<h3><strong>Cover Charge</strong></h3>
<p>A fixed charge per customer which is usually mandatory. Mandatory charges must be stated on tariffs or, in the case of restaurants, menus.</p>
<h3><strong>Tronc</strong></h3>
<p>A tronc is an arrangement for the pooling and distribution of service charges, tips and gratuities to workers. Troncs are commonly used in the hotel and catering industry and are increasingly used in the casino sector. A tronc has a special status for the purpose of <strong><a href="http://www.hmrc.gov.uk/" target="_blank">HM Revenue &amp; Customs</a></strong> (HMRC) regulations relating to income tax and National Insurance (NI).</p>
<p>For a tronc to comply with HMRC regulations, it is an essential requirement that workers decide who participates in the tronc and how distributions are made, <strong>not</strong> the employer.</p>
<p>Regulations allow for payments made to employees which come from discretionary service charges and or tips, to be left out of earnings when calculating NI. If an organised arrangement exists for a person to act entirely independently of the employer to decide:</p>
<ul>
<li>which employees will get a share of discretionary service charges, tips and/or gratuities, and</li>
<li>how much those employees should get</li>
</ul>
<p>then there will be no NI liability.</p>
<p>Formal guidance on NI and PAYE income tax is set out in <strong><a href="http://www.hmrc.gov.uk/helpsheets/e24.pdf" target="_blank">HMRC guide E24</a></strong>.</p>
<h3>Tronc master</h3>
<p>The person who distributes monies from the tronc is known as the tronc master and is normally a worker or committee representative. The tronc master is responsible for operating PAYE (income tax) on payments distributed through the tronc.</p>
<h3>HM Revenue &amp; Customs E24 Guide</h3>
<p>The <strong><a href="http://www.hmrc.gov.uk/helpsheets/E24.pdf" title="HMRC E24" target="_blank">HMRC E24</a></strong> is a guide to income tax, National Insurance, national minimum wage and VAT and how they apply to service charges, tips, gratuities and troncs.</p>
<p class="footnote">&copy; 2009 Crown Copyright</p>

<hr class="system-pagebreak" title="List of Stakeholders" />
<h1>Tipping: Code of Best Practice</h1>
<h2>List of Stakeholders</h2>
<p>The following businesses and organisations were consulted in developing the principles of this Code:</p>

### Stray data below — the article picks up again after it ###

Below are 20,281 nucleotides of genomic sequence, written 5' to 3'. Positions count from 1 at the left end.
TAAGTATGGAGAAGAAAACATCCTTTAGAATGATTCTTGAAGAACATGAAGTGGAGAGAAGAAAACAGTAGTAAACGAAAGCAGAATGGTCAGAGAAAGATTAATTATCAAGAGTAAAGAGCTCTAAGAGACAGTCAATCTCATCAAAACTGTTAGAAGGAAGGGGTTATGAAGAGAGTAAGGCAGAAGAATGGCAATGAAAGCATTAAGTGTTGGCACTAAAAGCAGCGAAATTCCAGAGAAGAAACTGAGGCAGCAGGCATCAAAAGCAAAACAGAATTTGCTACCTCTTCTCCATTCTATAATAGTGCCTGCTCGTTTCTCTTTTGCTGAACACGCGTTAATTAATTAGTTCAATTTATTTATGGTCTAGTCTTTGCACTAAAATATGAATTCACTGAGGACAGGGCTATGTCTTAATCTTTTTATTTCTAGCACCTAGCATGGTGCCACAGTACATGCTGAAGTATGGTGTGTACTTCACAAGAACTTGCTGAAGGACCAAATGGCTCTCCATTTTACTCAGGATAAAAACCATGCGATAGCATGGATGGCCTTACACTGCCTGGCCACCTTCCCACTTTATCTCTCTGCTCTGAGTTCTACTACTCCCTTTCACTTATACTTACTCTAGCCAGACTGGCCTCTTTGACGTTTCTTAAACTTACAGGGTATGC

<ul>
<li><a href="http://www.allbarone.co.uk/" target="_blank">All Bar One</a></li>
<li><a href="http://www.bdo.uk.com/" target="_blank">BDO Stoy Hayward</a></li>
<li><a href="http://www.baha-uk.org/" target="_blank">British Association of Hospitality Accountants</a></li>
<li><a href="http://www.bha.org.uk/" target="_blank">British Hospitality Association</a></li>
<li><a href="http://www.bisl.org/" target="_blank">Business in Sports and Leisure</a></li>
<li><a href="http://www.birminghamchamber.com/" target="_blank">Birmingham Chambers of Commerce</a></li>
<li><a href="http://www.britishchambers.org.uk/" target="_blank">British Chambers of Commence</a></li>
<li><a href="http://www.carluccios.com/" target="_blank">Carluccio's plc</a></li>
<li><a href="http://www.cbi.org.uk/" target="_blank">CBI</a></li>
<li><a href="http://www.consumerfocus.org.uk/" target="_blank">Consumer Focus</a></li>
<li><a href="http://www.flva.co.uk/" target="_blank">Federation of Licensed Victuallers Association</a></li>
<li><a href="http://www.fsb.org.uk/" target="_blank">FSB</a></li>
<li><a href="http://www.fourthhospitality.com/" target="_blank">Fourth Hospitality</a></li>
<li><a href="http://www.gmb.org.uk/" target="_blank">GMB</a></li>
<li><a href="http://www.metrorest.com/" target="_blank">Metropolitan Restaurants</a></li>
<li><a href="http://www.nhf.biz/" target="_blank">National Hairdressers' Federation</a></li>
<li><a href="http://www.oft.gov.uk/" target="_blank">OFT</a></li>
<li><a href="http://www.paramountrestaurants.co.uk/" target="_blank">Paramount Restaurants</a></li>
<li><a href="http://www.ransomesdock.co.uk/" target="_blank">Ransome's Dock</a></li>
<li><a href="http://www.tuc.org.uk/" target="_blank">TUC</a></li>
<li><a href="http://www.unitetheunion.com/" target="_blank">Unite the union</a></li>
</ul>
<p class="footnote">&copy; 2009 Crown Copyright</p>